Jesse Fewell has a nice post of how to deliver less and be more successful. What's interesting is this straight forward agile approach is also the straight forward IMP/IMS approach.
Jesse has three major steps to success
1. Define Business Success
In the IMP/IMS world this means having a defined set of capabilities connected with mission success. What capabilities do we need to accomplish the mission? This could be flying to the moon, driving around in the desert with equipment on board, sailing the ocean blue protecting the fleet.
But the mission statement must be based on capabilities. These capabilities must be defined in Measures of Effectiveness. These capabilities described through:
- Operational concepts
- Partition the system capabilities into classes of service within operational scenarios.
- Connect these capabilities to system requirements using some visual modeling notation. A block diagram to a sysML model.
- Define Measures of Effectiveness (MoE) and Measures of Performance (MoP).
- Define the delivery schedule for each measure of performance and effectiveness.
- Use Cases or Scenarios
Define scenarios for each system capability.
Connect these scenarios to a Value Stream Map of the increasing maturity of the program.
Assess value flow through the map for each needed capability.
Identify capability mismatches and make corrections to improve overall value flow.
- Assessment of needs, cost, and risks of each capability simulatenously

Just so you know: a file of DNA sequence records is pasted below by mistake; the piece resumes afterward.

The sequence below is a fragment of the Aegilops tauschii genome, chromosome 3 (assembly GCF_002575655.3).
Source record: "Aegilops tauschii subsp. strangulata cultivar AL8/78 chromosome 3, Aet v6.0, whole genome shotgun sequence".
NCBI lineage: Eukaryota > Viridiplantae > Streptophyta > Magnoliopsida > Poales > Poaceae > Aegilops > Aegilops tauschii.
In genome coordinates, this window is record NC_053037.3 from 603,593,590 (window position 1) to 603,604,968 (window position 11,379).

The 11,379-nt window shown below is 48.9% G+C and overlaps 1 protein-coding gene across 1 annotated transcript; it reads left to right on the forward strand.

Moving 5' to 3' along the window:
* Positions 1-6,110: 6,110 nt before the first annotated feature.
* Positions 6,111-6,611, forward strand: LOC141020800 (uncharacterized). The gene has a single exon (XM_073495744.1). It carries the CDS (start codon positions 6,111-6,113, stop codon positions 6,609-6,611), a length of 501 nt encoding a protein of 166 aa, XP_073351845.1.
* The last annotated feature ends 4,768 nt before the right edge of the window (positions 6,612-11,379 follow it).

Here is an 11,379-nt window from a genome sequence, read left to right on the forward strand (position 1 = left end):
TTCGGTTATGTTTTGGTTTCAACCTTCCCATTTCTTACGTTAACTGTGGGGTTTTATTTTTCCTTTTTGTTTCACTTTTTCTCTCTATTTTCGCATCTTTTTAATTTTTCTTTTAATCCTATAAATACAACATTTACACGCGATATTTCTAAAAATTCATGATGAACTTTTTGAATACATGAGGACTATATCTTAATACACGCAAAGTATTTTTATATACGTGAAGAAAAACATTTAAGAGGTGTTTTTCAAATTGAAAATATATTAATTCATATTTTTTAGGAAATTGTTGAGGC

Assign costs to each system element using a value flow model.
Assure risk, probabilistic cost and benefit performance attributes are defined.
Use cost, schedule and technical performance probabilistic models to forecast potential risks to program performance.
- Define explicit, balanced, and feasible alternatives
Make tradeoffs that connect cost, schedule, and technical performance in a single location that compares the tradeoffs and their impacts.
Use Measures of Effectiveness (MoE) and Measures of Performance (MoP) for these alternative tradeoffs.
2. Define the Business Constraints
Build the Plan for the project using an Integrated Master Plan (IMP). The IMP describes the Significant Accomplishments (SA) and the Accomplishment Criteria (AC) for the Packages of Work needed to provide those Significant Accomplishments.
With the SAs and ACs arranged in the proper order to produce increasing maturity of the deliverables, the constraints can be defined:
- Is there enough time and money?
- Are the impediments to progress defined and handled?
- Can you measure progress to plan in units meaningful to the decision makers?
3. Deliver the Mimimum Necessary to meet the Business within the Constraints
This is where the IMP comes in again.
The topology of the Integrated Master Plan and the Integrated Master Schedule is focused on defining the incremental and iterative development of the increasing maturity of the projects capabilities that meet the mission need. This paradigm is applicable to all project domains, technologies, and product and project management methodologies. It is universal.
There are some key outcomes of this approach - the IMP/IMS approach - that can address the concerns raised by Jesse
- All requirements must be traceable to a system capability. Why do we need this requirement? What capability does it support? How does it increase the Effectiveness of the system and how would we measure this Effectiveness in tangible units.
- Over-engineering may be a problem, but the root cause - resulting from the 5 Whys of why is this over-engineered - must be answered first. If we know the Measures of Effectiveness and the Measures of Performance, the Technical Performance Measures, and the Key Performance Parameters, then over engineering is replaced with right engineering.
These issues can be addressed by developing the proper measures, starting with the Mission Need.